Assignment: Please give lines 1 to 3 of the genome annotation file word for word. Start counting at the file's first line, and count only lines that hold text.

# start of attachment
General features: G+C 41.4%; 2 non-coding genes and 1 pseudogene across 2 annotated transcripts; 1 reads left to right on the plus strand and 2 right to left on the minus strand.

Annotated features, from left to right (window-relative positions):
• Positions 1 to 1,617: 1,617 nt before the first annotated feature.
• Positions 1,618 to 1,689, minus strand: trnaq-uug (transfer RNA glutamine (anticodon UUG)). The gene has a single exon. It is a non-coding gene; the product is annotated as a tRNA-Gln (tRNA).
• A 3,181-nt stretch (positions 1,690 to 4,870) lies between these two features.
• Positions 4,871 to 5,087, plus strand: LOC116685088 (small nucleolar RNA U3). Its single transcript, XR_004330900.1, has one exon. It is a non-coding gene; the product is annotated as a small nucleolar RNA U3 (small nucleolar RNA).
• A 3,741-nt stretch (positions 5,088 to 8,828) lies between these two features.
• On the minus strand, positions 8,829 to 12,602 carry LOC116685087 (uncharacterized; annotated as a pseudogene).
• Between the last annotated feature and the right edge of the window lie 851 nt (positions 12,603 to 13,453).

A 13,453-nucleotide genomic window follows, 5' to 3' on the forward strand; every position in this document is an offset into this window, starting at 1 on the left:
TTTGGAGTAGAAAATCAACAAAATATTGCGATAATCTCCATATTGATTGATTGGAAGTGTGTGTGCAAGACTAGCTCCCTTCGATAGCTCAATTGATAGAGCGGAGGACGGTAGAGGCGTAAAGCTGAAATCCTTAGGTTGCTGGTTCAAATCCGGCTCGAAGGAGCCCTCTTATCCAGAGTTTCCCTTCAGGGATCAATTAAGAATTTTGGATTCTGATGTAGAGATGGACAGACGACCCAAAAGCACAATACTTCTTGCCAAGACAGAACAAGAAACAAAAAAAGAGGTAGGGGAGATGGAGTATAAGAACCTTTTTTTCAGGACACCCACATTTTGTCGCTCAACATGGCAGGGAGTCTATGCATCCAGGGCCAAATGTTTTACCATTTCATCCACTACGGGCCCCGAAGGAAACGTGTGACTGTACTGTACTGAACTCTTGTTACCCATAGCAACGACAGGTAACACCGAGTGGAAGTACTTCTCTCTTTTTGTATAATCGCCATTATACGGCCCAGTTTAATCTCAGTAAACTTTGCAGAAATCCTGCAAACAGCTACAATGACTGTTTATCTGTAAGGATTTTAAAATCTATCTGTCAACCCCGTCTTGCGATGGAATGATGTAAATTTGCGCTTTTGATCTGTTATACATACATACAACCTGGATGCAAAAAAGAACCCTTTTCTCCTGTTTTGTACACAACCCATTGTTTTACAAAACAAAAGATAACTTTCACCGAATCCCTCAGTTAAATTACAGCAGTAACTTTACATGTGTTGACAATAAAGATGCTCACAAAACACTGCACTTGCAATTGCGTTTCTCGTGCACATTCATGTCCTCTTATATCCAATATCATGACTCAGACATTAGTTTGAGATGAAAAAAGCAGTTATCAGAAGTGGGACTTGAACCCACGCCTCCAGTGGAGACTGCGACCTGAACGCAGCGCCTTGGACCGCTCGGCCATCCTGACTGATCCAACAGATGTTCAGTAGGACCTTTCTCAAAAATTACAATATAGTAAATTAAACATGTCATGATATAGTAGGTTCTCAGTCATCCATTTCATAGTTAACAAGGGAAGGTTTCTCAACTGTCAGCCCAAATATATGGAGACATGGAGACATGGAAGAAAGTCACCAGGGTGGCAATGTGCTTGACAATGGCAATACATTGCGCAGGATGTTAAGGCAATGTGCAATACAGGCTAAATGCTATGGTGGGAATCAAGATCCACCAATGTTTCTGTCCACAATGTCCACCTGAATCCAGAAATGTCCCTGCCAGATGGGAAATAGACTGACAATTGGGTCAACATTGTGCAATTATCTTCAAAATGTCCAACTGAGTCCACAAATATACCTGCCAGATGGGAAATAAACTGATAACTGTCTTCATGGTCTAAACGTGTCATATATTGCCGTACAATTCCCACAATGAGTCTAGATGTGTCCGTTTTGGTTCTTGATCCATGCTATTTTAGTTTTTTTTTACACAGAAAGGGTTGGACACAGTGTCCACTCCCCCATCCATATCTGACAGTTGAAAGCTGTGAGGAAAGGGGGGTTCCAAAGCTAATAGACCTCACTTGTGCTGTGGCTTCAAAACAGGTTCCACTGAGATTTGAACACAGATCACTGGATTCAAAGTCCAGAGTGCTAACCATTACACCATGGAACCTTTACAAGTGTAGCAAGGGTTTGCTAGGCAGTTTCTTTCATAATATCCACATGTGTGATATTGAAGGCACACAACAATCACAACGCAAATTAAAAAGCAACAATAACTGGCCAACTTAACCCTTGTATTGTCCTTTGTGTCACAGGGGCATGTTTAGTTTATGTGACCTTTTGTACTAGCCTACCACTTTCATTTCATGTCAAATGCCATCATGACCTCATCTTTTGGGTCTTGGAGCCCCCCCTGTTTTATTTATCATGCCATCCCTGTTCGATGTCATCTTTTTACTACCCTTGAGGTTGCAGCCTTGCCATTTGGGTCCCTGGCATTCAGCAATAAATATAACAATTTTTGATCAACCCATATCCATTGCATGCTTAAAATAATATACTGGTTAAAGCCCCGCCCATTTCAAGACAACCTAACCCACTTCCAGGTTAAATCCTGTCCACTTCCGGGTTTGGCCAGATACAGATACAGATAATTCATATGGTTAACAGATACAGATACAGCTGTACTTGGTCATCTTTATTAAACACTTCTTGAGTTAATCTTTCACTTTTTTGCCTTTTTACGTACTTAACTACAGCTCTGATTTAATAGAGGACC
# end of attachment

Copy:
General features: G+C 41.4%; 2 non-coding genes and 1 pseudogene across 2 annotated transcripts; 1 reads left to right on the plus strand and 2 right to left on the minus strand.

Annotated features, from left to right (window-relative positions):
• Positions 1 to 1,617: 1,617 nt before the first annotated feature.